Source: The Economist
THE four-hour journey through the bush from Kano to Jos in northern Nigeria features many of the staples of African life: checkpoints with greedy soldiers, huge potholes, scrawny children in football shirts drying rice on the road. But it is also a journey along a front-line.
Nigeria, evenly split between Christians and Muslims, is a country where people identify themselves by their religion first and as Nigerians second (see chart 1). Around 20,000 have been killed in God's name since 1990, estimates Shehu Sani, a local chronicler of religious violence. Kano, the centre of the Islamic north, introduced sharia law seven years ago. Many of the Christians who fled ended up in Jos, the capital of Plateau state, where the Christian south begins. The road between the two towns is dotted with competing churches and mosques.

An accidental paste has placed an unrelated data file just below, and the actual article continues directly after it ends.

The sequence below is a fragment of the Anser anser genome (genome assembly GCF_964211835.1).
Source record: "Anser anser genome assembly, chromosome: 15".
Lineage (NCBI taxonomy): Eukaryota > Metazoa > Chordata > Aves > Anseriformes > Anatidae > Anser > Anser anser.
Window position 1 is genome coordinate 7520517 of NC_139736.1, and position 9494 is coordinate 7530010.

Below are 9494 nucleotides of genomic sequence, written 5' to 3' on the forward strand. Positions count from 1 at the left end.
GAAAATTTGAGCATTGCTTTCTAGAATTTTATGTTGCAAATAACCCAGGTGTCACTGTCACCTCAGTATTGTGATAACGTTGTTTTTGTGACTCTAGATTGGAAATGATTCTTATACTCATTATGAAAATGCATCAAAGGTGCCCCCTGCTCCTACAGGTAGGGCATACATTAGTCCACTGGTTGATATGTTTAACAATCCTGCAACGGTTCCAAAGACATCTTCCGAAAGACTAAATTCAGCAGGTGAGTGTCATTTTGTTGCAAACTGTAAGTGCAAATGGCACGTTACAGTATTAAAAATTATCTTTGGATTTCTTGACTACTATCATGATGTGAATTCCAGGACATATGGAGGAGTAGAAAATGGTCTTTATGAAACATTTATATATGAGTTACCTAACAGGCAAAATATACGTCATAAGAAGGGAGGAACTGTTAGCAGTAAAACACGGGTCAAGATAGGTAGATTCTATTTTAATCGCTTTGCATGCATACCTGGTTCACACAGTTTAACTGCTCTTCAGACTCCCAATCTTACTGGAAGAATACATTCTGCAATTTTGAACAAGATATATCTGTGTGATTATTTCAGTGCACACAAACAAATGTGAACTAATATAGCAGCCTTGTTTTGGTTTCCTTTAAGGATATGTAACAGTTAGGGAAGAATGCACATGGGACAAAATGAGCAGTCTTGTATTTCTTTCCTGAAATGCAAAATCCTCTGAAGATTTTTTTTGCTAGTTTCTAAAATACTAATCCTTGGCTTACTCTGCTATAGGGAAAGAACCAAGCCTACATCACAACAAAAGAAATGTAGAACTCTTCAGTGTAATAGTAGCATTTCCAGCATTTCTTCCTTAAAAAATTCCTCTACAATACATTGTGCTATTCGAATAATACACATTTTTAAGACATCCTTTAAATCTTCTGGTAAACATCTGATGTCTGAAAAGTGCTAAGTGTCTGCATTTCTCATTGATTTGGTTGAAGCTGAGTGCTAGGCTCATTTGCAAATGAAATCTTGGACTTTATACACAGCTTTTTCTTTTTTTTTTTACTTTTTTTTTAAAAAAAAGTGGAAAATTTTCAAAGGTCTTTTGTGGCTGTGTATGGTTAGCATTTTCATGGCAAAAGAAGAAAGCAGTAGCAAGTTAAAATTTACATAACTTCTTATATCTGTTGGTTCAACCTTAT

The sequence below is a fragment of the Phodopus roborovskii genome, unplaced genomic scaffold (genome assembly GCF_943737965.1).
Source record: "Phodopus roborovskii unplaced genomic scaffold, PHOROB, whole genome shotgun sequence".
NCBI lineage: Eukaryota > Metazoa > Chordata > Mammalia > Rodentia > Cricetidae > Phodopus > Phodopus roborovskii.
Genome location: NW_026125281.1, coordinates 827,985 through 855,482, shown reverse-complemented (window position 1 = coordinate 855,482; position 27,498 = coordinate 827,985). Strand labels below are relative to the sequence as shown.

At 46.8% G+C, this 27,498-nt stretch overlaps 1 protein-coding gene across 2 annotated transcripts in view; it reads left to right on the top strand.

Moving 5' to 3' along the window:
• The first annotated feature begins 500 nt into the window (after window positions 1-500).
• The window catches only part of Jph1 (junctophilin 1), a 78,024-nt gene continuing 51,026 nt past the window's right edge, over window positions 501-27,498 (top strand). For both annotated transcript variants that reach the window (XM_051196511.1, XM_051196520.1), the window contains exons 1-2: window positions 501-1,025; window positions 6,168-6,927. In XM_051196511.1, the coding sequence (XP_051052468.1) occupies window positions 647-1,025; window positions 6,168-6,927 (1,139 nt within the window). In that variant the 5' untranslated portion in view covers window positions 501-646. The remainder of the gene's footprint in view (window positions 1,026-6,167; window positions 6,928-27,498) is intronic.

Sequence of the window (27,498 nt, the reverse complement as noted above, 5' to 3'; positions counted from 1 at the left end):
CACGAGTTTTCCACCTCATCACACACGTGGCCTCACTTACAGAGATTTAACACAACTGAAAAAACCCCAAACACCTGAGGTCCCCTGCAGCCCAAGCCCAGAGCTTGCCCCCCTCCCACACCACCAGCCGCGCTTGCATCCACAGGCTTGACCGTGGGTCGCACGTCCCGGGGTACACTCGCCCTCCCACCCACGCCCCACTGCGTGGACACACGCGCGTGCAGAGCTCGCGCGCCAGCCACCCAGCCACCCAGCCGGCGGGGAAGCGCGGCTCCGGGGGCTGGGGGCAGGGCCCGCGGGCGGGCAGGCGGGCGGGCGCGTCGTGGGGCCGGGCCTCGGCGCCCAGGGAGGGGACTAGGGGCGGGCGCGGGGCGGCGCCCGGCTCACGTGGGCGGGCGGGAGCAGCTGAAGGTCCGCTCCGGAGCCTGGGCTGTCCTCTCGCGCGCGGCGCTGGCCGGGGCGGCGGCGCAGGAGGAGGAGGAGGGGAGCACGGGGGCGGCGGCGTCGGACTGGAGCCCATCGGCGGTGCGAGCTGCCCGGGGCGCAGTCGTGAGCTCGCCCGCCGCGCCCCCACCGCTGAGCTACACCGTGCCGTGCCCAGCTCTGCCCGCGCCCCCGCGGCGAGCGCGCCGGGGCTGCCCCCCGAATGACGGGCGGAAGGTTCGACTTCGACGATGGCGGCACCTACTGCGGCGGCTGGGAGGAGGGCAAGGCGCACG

This is one of many religious battlefields in this part of Africa. Evangelical Christians, backed by American collection-plate money, are surging northwards, clashing with Islamic fundamentalists, backed by Saudi petrodollars, surging southwards. And the Christian-Muslim split is only one form of religious competition in northern Nigeria. Events in Iraq have set Sunnis, who make up most of Nigeria's Muslims, against the better-organised Shias; about 50 people have died in intra-Muslim violence, reckons Mr Sani. On the Christian side, Catholics are in a more peaceful battle with Protestant evangelists, whose signs promising immediate redemption dominate the roadside. By the time you reach Jos and see a poster proclaiming “the ABC of nourishment”, you are surprised to discover it is for chocolate.